Sandwich King Chef Jeff Mauro is an expert at what goes on between two slices of bread.
A GOOD sandwich, says Chicago-born chef Jeff Mauro, is all about ratios. And, good bread.
“You can use the most expensive and decadent ingredients ... but if your bread is bad, it will ruin the whole thing. Use fresh bread, or if it’s not fresh, reactivate it. Spread some butter on it and toast it up,” says Mauro definitively.
And those piled-high sandwiches? Never a great idea.
“Some sandwich places, you know, they give you 40 options and some people want 30 of those 40 options on their bread. You might as well eat a stew or a salad in that case. When you’re eating a sandwich, you want to taste each flavour and texture and you don’t want it to be too messy. Keep it simple ... four or five ingredients at most,” he says.
Well, if anyone knows sandwiches, it’s 35-year-old Mauro who won himself a spot on TV by beating out the competition on reality show, The Next Food Network Star two years ago. Mauro was in Kuala Lumpur recently while on tour with the network to promote his show, Sandwich King, which airs on The Food Network Asia (Astro channel 727).
On the reality competition, Mauro impressed the judges – well-known chefs Bobby Flay, Giada De Laurentiis and Alton Brown – by showing them how he could “turn any meal into a sandwich and any sandwich into a meal”.
He wowed the judges with his simple but tasty sandwich creations such as braised pork with slaw, Gorgonzola spread and sweet potato chips, an Italian beef sandwich with suet-fried chips and jardinera (pickled vegetables) and Thai basil tofu lettuce cups.
But, it wasn’t just his ability to innovate the simple sarnie that impressed; it was his personality, his humour, his ease in front of the camera and, well, his good looks too, most likely.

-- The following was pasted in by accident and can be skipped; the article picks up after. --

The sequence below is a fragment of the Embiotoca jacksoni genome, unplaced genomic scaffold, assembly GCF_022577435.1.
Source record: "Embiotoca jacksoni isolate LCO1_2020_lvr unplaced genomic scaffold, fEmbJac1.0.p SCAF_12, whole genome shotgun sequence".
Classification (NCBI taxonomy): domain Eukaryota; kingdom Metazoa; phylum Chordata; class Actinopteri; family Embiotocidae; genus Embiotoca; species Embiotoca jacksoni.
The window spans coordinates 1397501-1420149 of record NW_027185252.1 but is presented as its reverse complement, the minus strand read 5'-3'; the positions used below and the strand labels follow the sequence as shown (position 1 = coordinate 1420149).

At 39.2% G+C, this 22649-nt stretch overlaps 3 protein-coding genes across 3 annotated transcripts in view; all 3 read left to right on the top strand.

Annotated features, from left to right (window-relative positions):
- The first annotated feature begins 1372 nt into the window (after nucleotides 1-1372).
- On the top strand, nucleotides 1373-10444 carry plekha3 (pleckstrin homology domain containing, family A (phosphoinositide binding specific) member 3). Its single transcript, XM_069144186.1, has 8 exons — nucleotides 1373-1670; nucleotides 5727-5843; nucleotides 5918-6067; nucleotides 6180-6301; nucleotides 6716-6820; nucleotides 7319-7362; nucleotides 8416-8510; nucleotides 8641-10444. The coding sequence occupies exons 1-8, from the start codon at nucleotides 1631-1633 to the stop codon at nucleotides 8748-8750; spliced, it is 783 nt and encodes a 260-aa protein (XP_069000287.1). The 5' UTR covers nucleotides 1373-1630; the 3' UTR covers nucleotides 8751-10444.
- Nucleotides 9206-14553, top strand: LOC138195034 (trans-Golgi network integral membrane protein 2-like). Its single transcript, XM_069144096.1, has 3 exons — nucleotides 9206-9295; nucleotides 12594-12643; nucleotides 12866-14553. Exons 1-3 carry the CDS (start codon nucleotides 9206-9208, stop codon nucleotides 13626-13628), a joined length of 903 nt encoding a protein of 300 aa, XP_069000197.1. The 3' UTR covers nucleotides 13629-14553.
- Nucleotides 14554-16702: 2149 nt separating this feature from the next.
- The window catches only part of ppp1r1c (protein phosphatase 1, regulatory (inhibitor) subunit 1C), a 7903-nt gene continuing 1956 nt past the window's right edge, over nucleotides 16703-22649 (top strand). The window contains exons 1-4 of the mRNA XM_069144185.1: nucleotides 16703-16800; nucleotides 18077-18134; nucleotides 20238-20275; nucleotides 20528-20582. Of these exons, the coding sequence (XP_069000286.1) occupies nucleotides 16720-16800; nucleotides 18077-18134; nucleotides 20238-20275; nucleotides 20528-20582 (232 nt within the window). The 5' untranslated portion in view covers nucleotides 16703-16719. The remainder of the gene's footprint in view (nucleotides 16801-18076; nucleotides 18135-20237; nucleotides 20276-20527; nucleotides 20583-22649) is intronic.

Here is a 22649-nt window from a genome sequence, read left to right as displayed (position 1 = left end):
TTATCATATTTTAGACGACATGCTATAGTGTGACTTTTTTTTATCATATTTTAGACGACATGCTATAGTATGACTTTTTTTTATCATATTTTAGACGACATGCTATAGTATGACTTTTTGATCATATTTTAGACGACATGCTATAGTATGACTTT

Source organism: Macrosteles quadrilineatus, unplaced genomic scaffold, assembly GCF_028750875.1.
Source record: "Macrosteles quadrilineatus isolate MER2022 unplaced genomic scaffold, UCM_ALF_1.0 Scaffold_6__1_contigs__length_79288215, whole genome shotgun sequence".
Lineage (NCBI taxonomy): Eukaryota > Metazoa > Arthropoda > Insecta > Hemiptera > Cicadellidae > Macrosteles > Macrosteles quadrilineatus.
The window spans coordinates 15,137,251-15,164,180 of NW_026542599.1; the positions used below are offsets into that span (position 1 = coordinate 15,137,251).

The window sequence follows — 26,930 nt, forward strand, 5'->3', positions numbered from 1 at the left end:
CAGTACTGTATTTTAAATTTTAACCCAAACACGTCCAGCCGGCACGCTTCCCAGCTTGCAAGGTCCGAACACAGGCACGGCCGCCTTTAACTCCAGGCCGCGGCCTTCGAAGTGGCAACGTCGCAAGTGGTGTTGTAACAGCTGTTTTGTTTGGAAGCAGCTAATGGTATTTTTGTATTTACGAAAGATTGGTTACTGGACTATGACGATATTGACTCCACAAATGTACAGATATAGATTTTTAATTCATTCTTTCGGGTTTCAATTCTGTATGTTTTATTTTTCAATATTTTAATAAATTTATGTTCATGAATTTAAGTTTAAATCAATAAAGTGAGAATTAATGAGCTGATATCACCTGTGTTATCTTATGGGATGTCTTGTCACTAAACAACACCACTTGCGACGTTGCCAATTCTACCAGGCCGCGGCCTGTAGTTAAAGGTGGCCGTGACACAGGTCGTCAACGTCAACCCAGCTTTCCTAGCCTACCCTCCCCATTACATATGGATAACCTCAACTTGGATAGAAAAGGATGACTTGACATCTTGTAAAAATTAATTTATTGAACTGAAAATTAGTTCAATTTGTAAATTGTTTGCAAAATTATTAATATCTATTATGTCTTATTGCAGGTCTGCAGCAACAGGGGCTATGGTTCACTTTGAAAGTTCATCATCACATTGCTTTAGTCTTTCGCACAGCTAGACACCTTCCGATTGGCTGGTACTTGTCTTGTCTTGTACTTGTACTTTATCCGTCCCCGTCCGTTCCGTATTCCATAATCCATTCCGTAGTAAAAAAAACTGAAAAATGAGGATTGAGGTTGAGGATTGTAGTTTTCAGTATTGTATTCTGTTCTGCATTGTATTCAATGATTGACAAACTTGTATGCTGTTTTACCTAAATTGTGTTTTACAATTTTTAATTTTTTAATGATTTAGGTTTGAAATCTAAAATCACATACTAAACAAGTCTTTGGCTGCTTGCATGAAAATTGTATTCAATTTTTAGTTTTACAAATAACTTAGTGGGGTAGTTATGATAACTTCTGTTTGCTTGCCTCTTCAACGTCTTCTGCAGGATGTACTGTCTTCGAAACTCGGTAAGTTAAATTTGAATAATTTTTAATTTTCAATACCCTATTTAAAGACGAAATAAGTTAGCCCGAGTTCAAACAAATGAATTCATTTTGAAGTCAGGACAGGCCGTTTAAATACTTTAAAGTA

Mauro admits that he was quite comfortable in front of the camera. While he loves to cook (and eat), he loves to entertain equally as much. It was this combo that prompted him to try out for the reality show ... three times.
“I was always a performer. I did plays and stand up comedy from the time I was in the third grade. I always loved making people laugh. My second love was food – cooking and especially eating. If you saw pictures of me when I was younger, you’d probably see that. But when I graduated from college, I didn’t know what I wanted to do. Me and my cousin opened a deli, you know, a sandwich shop, and that is really where I grew to really love cooking and preparing sandwiches and interacting with customers.
“After about four years my goal was to move to Hollywood and to try and get my own cooking show. Well, it didn’t work. I tried and got close a couple of times but it didn’t work out. So I went to culinary school to legitimise myself. I knew I couldn’t be the best chef in the world or the funniest comic, but I wanted to be the funniest chef in the world. That was my goal. So, I tried out for the show three times and only managed to get cast the last time,” he shares.
Though he developed his passion for creating unique sandwiches while working at his deli, Mauro’s love for sarnies began years before.
“I just always preferred eating a sandwich to anything else. I mean, everything tastes better between two slices of bread! Even as a kid, we would go out to dinner as a family ... to a nice restaurant and I would always order a meatball sandwich. Not a steak or pasta or a salad. And even when my mum made those things for Sunday night dinners, I would take the table bread and make a sandwich out of the food. For me, it was a no-brainer.